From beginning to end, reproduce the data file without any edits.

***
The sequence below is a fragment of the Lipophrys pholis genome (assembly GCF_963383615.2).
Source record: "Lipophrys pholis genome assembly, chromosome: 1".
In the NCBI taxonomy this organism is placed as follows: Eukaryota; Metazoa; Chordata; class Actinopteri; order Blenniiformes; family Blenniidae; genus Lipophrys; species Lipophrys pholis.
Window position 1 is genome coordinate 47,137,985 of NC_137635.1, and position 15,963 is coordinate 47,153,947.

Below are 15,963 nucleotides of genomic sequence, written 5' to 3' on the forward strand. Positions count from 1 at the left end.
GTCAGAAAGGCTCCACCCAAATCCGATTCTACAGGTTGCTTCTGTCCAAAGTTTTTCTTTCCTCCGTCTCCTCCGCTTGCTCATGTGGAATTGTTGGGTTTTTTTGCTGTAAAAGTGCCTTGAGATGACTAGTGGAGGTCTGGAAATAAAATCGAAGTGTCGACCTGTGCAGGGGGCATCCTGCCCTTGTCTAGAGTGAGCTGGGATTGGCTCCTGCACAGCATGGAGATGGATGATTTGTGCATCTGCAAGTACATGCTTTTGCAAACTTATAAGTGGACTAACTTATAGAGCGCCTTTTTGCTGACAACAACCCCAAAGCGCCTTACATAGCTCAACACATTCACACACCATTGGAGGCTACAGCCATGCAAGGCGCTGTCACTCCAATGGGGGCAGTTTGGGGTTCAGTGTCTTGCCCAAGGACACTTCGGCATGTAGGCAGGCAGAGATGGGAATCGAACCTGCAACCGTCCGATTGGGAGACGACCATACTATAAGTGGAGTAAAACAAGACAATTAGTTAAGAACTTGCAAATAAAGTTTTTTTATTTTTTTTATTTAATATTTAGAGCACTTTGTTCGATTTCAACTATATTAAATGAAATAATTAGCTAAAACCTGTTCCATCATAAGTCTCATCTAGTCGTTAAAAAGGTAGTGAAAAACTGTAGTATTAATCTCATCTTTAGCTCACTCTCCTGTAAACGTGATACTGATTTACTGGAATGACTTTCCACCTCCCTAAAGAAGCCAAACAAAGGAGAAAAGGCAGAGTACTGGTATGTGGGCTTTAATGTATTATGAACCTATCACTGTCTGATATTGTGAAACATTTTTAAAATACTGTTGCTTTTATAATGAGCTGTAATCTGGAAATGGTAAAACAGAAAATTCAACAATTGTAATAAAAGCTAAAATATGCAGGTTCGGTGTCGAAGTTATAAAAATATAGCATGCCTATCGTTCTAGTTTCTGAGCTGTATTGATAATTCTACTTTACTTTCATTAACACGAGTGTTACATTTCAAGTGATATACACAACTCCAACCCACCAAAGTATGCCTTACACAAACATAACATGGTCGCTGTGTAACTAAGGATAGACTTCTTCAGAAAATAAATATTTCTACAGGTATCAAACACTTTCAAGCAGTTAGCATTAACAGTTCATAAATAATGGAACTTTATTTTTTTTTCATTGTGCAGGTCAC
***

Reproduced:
The sequence below is a fragment of the Lipophrys pholis genome (assembly GCF_963383615.2).
Source record: "Lipophrys pholis genome assembly, chromosome: 1".
In the NCBI taxonomy this organism is placed as follows: Eukaryota; Metazoa; Chordata; class Actinopteri; order Blenniiformes; family Blenniidae; genus Lipophrys; species Lipophrys pholis.
Window position 1 is genome coordinate 47,137,985 of NC_137635.1, and position 15,963 is coordinate 47,153,947.

Below are 15,963 nucleotides of genomic sequence, written 5' to 3' on the forward strand. Positions count from 1 at the left end.
GTCAGAAAGGCTCCACCCAAATCCGATTCTACAGGTTGCTTCTGTCCAAAGTTTTTCTTTCCTCCGTCTCCTCCGCTTGCTCATGTGGAATTGTTGGGTTTTTTTGCTGTAAAAGTGCCTTGAGATGACTAGTGGAGGTCTGGAAATAAAATCGAAGTGTCGACCTGTGCAGGGGGCATCCTGCCCTTGTCTAGAGTGAGCTGGGATTGGCTCCTGCACAGCATGGAGATGGATGATTTGTGCATCTGCAAGTACATGCTTTTGCAAACTTATAAGTGGACTAACTTATAGAGCGCCTTTTTGCTGACAACAACCCCAAAGCGCCTTACATAGCTCAACACATTCACACACCATTGGAGGCTACAGCCATGCAAGGCGCTGTCACTCCAATGGGGGCAGTTTGGGGTTCAGTGTCTTGCCCAAGGACACTTCGGCATGTAGGCAGGCAGAGATGGGAATCGAACCTGCAACCGTCCGATTGGGAGACGACCATACTATAAGTGGAGTAAAACAAGACAATTAGTTAAGAACTTGCAAATAAAGTTTTTTTATTTTTTTTATTTAATATTTAGAGCACTTTGTTCGATTTCAACTATATTAAATGAAATAATTAGCTAAAACCTGTTCCATCATAAGTCTCATCTAGTCGTTAAAAAGGTAGTGAAAAACTGTAGTATTAATCTCATCTTTAGCTCACTCTCCTGTAAACGTGATACTGATTTACTGGAATGACTTTCCACCTCCCTAAAGAAGCCAAACAAAGGAGAAAAGGCAGAGTACTGGTATGTGGGCTTTAATGTATTATGAACCTATCACTGTCTGATATTGTGAAACATTTTTAAAATACTGTTGCTTTTATAATGAGCTGTAATCTGGAAATGGTAAAACAGAAAATTCAACAATTGTAATAAAAGCTAAAATATGCAGGTTCGGTGTCGAAGTTATAAAAATATAGCATGCCTATCGTTCTAGTTTCTGAGCTGTATTGATAATTCTACTTTACTTTCATTAACACGAGTGTTACATTTCAAGTGATATACACAACTCCAACCCACCAAAGTATGCCTTACACAAACATAACATGGTCGCTGTGTAACTAAGGATAGACTTCTTCAGAAAATAAATATTTCTACAGGTATCAAACACTTTCAAGCAGTTAGCATTAACAGTTCATAAATAATGGAACTTTATTTTTTTTTCATTGTGCAGGTCAC